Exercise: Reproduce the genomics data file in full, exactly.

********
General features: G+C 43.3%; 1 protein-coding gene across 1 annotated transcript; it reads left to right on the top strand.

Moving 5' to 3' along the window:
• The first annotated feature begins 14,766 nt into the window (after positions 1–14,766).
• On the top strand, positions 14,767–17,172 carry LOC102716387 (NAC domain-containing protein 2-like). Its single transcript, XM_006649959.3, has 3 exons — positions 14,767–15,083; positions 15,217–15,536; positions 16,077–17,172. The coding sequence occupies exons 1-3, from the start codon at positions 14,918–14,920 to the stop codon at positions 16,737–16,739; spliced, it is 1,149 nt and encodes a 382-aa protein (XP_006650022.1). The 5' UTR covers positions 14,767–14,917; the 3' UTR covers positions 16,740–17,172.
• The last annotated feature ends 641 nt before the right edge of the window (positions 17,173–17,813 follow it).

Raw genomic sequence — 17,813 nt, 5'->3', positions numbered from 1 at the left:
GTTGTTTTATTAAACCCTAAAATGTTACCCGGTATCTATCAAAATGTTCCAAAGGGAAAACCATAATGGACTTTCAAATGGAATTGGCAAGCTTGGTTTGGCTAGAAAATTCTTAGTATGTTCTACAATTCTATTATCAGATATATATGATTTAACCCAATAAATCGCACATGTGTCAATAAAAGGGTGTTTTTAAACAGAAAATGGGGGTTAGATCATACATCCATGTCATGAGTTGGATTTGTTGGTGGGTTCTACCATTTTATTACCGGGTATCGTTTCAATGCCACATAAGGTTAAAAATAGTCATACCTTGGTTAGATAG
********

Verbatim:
General features: G+C 43.3%; 1 protein-coding gene across 1 annotated transcript; it reads left to right on the top strand.

Moving 5' to 3' along the window:
• The first annotated feature begins 14,766 nt into the window (after positions 1–14,766).
• On the top strand, positions 14,767–17,172 carry LOC102716387 (NAC domain-containing protein 2-like). Its single transcript, XM_006649959.3, has 3 exons — positions 14,767–15,083; positions 15,217–15,536; positions 16,077–17,172. The coding sequence occupies exons 1-3, from the start codon at positions 14,918–14,920 to the stop codon at positions 16,737–16,739; spliced, it is 1,149 nt and encodes a 382-aa protein (XP_006650022.1). The 5' UTR covers positions 14,767–14,917; the 3' UTR covers positions 16,740–17,172.
• The last annotated feature ends 641 nt before the right edge of the window (positions 17,173–17,813 follow it).

Raw genomic sequence — 17,813 nt, 5'->3', positions numbered from 1 at the left:
GTTGTTTTATTAAACCCTAAAATGTTACCCGGTATCTATCAAAATGTTCCAAAGGGAAAACCATAATGGACTTTCAAATGGAATTGGCAAGCTTGGTTTGGCTAGAAAATTCTTAGTATGTTCTACAATTCTATTATCAGATATATATGATTTAACCCAATAAATCGCACATGTGTCAATAAAAGGGTGTTTTTAAACAGAAAATGGGGGTTAGATCATACATCCATGTCATGAGTTGGATTTGTTGGTGGGTTCTACCATTTTATTACCGGGTATCGTTTCAATGCCACATAAGGTTAAAAATAGTCATACCTTGGTTAGATAG